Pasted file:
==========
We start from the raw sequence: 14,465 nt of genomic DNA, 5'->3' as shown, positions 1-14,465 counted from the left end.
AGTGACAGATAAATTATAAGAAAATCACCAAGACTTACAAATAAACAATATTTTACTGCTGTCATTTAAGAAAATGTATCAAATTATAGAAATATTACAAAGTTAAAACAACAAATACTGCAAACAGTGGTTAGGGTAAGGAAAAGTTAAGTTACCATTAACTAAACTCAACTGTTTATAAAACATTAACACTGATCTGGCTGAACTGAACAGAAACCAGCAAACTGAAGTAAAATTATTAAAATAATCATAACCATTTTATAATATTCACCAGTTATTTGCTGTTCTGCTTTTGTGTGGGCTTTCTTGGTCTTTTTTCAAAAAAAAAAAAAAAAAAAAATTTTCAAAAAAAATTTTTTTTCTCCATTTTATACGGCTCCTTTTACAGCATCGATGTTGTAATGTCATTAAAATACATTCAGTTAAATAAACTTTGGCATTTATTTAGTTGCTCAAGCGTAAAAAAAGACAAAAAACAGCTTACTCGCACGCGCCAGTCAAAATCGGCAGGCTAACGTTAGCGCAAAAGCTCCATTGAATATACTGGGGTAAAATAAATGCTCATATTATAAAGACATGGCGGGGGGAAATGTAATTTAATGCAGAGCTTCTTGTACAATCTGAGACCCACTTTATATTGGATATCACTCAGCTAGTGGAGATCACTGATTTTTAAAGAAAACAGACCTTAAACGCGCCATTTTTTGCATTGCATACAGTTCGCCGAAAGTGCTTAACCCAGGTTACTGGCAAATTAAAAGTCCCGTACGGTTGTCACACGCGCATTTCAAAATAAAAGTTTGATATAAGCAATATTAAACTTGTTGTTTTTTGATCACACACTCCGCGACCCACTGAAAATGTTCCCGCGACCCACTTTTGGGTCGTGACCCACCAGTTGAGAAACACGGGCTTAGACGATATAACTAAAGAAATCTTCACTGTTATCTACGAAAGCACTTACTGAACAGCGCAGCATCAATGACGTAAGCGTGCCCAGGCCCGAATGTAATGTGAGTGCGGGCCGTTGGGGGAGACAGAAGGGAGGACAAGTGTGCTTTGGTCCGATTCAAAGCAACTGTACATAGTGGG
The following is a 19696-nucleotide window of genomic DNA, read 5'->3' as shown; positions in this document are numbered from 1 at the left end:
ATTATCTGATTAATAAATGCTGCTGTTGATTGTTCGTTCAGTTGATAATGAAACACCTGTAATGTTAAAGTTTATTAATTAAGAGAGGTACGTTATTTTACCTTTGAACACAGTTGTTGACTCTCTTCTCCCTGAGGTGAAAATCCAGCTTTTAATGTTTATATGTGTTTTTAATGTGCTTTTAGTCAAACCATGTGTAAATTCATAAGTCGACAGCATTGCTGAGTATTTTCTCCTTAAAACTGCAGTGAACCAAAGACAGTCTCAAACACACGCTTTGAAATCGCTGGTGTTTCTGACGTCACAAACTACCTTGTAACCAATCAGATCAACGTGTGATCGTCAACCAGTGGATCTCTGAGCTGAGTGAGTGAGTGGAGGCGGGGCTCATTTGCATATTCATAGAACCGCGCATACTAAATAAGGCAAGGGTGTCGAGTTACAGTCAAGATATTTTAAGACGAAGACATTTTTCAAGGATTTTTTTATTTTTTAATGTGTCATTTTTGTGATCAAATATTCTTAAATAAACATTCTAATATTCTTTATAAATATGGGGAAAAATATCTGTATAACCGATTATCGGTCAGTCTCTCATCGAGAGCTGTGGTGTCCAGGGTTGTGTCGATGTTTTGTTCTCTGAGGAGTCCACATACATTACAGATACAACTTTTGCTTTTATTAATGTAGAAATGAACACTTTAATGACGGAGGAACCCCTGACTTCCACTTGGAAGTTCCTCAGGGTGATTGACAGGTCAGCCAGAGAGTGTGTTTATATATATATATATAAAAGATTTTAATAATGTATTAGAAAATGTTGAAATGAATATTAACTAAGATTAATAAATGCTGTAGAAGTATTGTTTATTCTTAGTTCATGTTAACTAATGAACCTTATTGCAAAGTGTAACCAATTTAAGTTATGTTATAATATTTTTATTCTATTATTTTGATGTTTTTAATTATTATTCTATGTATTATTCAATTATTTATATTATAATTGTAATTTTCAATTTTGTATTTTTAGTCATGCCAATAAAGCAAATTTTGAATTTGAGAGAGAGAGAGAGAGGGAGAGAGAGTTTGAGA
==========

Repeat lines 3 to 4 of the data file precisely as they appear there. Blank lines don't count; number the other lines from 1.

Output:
The following is a 19696-nucleotide window of genomic DNA, read 5'->3' as shown; positions in this document are numbered from 1 at the left end:
ATTATCTGATTAATAAATGCTGCTGTTGATTGTTCGTTCAGTTGATAATGAAACACCTGTAATGTTAAAGTTTATTAATTAAGAGAGGTACGTTATTTTACCTTTGAACACAGTTGTTGACTCTCTTCTCCCTGAGGTGAAAATCCAGCTTTTAATGTTTATATGTGTTTTTAATGTGCTTTTAGTCAAACCATGTGTAAATTCATAAGTCGACAGCATTGCTGAGTATTTTCTCCTTAAAACTGCAGTGAACCAAAGACAGTCTCAAACACACGCTTTGAAATCGCTGGTGTTTCTGACGTCACAAACTACCTTGTAACCAATCAGATCAACGTGTGATCGTCAACCAGTGGATCTCTGAGCTGAGTGAGTGAGTGGAGGCGGGGCTCATTTGCATATTCATAGAACCGCGCATACTAAATAAGGCAAGGGTGTCGAGTTACAGTCAAGATATTTTAAGACGAAGACATTTTTCAAGGATTTTTTTATTTTTTAATGTGTCATTTTTGTGATCAAATATTCTTAAATAAACATTCTAATATTCTTTATAAATATGGGGAAAAATATCTGTATAACCGATTATCGGTCAGTCTCTCATCGAGAGCTGTGGTGTCCAGGGTTGTGTCGATGTTTTGTTCTCTGAGGAGTCCACATACATTACAGATACAACTTTTGCTTTTATTAATGTAGAAATGAACACTTTAATGACGGAGGAACCCCTGACTTCCACTTGGAAGTTCCTCAGGGTGATTGACAGGTCAGCCAGAGAGTGTGTTTATATATATATATATAAAAGATTTTAATAATGTATTAGAAAATGTTGAAATGAATATTAACTAAGATTAATAAATGCTGTAGAAGTATTGTTTATTCTTAGTTCATGTTAACTAATGAACCTTATTGCAAAGTGTAACCAATTTAAGTTATGTTATAATATTTTTATTCTATTATTTTGATGTTTTTAATTATTATTCTATGTATTATTCAATTATTTATATTATAATTGTAATTTTCAATTTTGTATTTTTAGTCATGCCAATAAAGCAAATTTTGAATTTGAGAGAGAGAGAGAGAGGGAGAGAGAGTTTGAGA